The definition of a classic book is a long and hotly debated topic. All exemplary, all noteworthy, but dependant on who you ask, you’ll receive a wide range of answers. However, there are some tenets that the classics all have in common.
In classic literature, a work is usually considered to be a representation of the period in which it was written and it merits lasting recognition, one that deserves re-reading five times, and picking up again five years even 100 years after its publication. In other words, a recently-published book is not a classic. While the term "modern classic" may apply to books written after World War II, they need longevity to achieve the designation of a simple "classic."
Here at LoveReading4Kids we have decided to create a list of classic books, all published in the 19th and 20th centuries before all children in the UK were born. So, all of these 90 books were first published before January 1st 2000.
Starting with the adventures of Alice in 1865, it’s incredible how many wonderful books were written more than 150 years ago! We’ve selected seven books from the 1800s including Little Women, the much-loved and totally topical read, still thoroughly applicable for modern readers and Treasure Island, the classic swashbuckling story of pirates, buried treasure and shipwreck.
The start of the 20th century brings with it the treasured classic fantasy The Wizard of Oz, shortly followed by the introduction of the mischievous little rabbit Peter, whose legacy is still delighting children and adults alike today.
In 1908 Kenneth Grahame introduces us to life on the riverbank and adventures messing about in boats with close friends Mole, Rat, Toad and Badger. And we must remember the feisty and much-loved Anne of Green Gables: this list just wouldn’t be complete without her.
One of the best-loved stories in children’s literature, the ever-magical Frances Hodgson Burnett’s The Secret Garden graces us with her presence in 1911.
The 1920s was a decade of brilliance introducing us to our darling Pooh, the rare gift that is Tarka the Otter and of course The Velveteen Rabbit, the lyrically told story of the importance of make-believe for children.
Another prolific decade, the ‘30s delivers the ever-readable classic story Swallows and Amazons, the masterpiece that is Noel Streatfeild’s Ballet Shoes and we are first introduced to Middle-Earth and the treasured adventures of Bilbo Baggins in The Hobbit.
The 1940s first transports us to the Enchanted Wood and we meet Moonface, Silky and the Saucepan Man and we fall in love with Enid Blyton's Magic Faraway Tree. It also gifts us Animal Farm, the allegorical novella and brilliant satire on the corrupting influence of power which is widely thought of as one of the greatest books of the 20th century. And we can’t forget the freckled, super-strong and mischievous Pippi brought to us by Astrid Lindgren and still loved by millions of children today.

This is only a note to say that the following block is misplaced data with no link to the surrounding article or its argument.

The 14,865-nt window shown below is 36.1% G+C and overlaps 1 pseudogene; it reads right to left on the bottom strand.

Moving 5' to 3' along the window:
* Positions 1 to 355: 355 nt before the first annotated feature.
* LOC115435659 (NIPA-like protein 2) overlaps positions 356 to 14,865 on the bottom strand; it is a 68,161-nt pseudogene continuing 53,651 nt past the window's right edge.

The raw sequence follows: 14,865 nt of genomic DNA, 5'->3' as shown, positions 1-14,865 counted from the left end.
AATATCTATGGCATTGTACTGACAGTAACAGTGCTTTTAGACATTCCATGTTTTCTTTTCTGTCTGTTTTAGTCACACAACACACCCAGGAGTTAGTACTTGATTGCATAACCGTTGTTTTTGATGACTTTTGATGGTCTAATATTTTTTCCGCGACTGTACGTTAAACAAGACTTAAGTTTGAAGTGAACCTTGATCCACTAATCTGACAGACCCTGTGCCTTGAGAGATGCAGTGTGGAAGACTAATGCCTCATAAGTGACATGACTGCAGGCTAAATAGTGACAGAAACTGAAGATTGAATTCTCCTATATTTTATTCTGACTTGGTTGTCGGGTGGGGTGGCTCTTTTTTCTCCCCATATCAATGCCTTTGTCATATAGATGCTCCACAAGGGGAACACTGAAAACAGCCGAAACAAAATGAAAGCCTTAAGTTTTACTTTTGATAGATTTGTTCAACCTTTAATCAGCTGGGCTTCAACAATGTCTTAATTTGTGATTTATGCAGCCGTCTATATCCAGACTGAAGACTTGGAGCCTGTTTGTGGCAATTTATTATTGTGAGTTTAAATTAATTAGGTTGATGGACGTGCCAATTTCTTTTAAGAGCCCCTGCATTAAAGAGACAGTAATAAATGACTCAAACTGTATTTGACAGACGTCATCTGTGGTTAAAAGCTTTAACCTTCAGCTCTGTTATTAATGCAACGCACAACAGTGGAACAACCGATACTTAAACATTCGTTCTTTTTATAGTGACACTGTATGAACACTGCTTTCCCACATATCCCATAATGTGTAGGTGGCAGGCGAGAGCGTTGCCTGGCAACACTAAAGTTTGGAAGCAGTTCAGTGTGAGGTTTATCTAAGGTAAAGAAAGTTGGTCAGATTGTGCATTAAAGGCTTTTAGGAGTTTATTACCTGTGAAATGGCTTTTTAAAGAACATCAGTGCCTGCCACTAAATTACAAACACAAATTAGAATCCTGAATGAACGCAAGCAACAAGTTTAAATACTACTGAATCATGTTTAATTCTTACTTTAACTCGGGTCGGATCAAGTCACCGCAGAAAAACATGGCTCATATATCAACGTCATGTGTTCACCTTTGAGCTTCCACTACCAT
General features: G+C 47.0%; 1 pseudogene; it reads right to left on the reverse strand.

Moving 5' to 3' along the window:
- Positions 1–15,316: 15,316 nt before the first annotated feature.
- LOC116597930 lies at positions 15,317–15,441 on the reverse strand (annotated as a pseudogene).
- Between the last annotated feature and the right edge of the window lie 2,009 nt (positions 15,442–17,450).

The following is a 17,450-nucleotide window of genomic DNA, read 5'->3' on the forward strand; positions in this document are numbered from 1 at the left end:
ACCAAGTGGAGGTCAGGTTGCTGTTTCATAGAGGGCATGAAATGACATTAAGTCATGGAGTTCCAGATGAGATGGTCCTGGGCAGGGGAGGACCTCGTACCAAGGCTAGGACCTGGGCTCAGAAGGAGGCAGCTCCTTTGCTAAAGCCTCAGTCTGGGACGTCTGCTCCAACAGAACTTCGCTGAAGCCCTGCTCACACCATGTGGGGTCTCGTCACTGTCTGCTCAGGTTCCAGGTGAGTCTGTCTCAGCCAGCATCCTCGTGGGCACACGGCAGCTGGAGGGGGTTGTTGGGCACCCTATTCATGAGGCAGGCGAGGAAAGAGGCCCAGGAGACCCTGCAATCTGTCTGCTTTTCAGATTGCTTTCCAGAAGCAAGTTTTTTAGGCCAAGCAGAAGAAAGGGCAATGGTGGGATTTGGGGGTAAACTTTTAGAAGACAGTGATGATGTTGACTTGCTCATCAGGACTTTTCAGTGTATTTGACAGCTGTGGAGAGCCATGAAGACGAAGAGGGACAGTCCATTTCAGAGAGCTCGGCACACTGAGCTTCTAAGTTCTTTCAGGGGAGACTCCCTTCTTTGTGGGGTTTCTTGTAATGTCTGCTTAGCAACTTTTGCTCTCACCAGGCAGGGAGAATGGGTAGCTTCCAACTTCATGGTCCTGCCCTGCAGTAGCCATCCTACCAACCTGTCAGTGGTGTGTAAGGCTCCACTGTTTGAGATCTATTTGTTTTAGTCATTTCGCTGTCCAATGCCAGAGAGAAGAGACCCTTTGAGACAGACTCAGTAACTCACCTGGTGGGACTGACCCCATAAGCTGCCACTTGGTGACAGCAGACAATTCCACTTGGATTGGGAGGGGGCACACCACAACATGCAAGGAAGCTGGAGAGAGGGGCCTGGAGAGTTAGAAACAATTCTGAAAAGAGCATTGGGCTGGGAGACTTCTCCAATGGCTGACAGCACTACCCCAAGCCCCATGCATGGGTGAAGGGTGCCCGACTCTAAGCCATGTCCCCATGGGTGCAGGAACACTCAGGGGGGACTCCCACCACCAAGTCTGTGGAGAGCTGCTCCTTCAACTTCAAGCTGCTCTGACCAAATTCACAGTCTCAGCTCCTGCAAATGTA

Narnia is born to us in the ‘50s and we are captivated by the story of the four Pevensie children and their adventures in the mystical world. This was joined by the charming and wonderful world of Pod, Homily and Arrietty and their “human beans” in Mary Norton’s The Borrowers.
The 1960s was an incredible decade of brilliance with many seminal children’s books published for the first time. Through the young eyes of Scout and Jem Finch, Harper Lee explores the irrationality of adult attitudes to race and class in the Deep South of the thirties. With huge thanks to Roald Dahl we first meet Charlie Bucket and are fascinated by his fantastical adventures in Willy Wonka’s chocolate factory. And of course we are brought The Iron Man, one of the most dramatic and exciting stories of all time. The classic modern fairy story takes on the huge theme of how the world can be saved.
From the 1970s, Richard Adam’s Watership Down is a book that resonates as vividly today as it did nearly half a century ago. Nina Bawden’s Carrie’s War is a very touching utterly convincing book about three wartime evacuees billeted to Wales. And we cannot forget the 1982 Michael Morpurgo tender story of Joey, a farm horse caught up in the horrors of war which is a classic story of animal courage and bravery.
In the ‘90s, we are introduced to the courageous Lyra and her animal daemon Pan in the first book in Philip Pullman’s magnificent trilogy, the Northern Lights. JK Rowling also bursts onto the scene with her suitcase full of stories about Harry Potter. Louis Sachar gives us his wholly original and brilliantly plotted, Holes which is a funny and poignant story about surviving. And we end with the best-selling Series of Unfortunate Events from Lemony Snicket.
Wow, phew, enjoy…and do let us know in the comments if you think we’ve missed any corkers. There were others we would have liked to include..but 90 was our limit! Rules are rules ;-)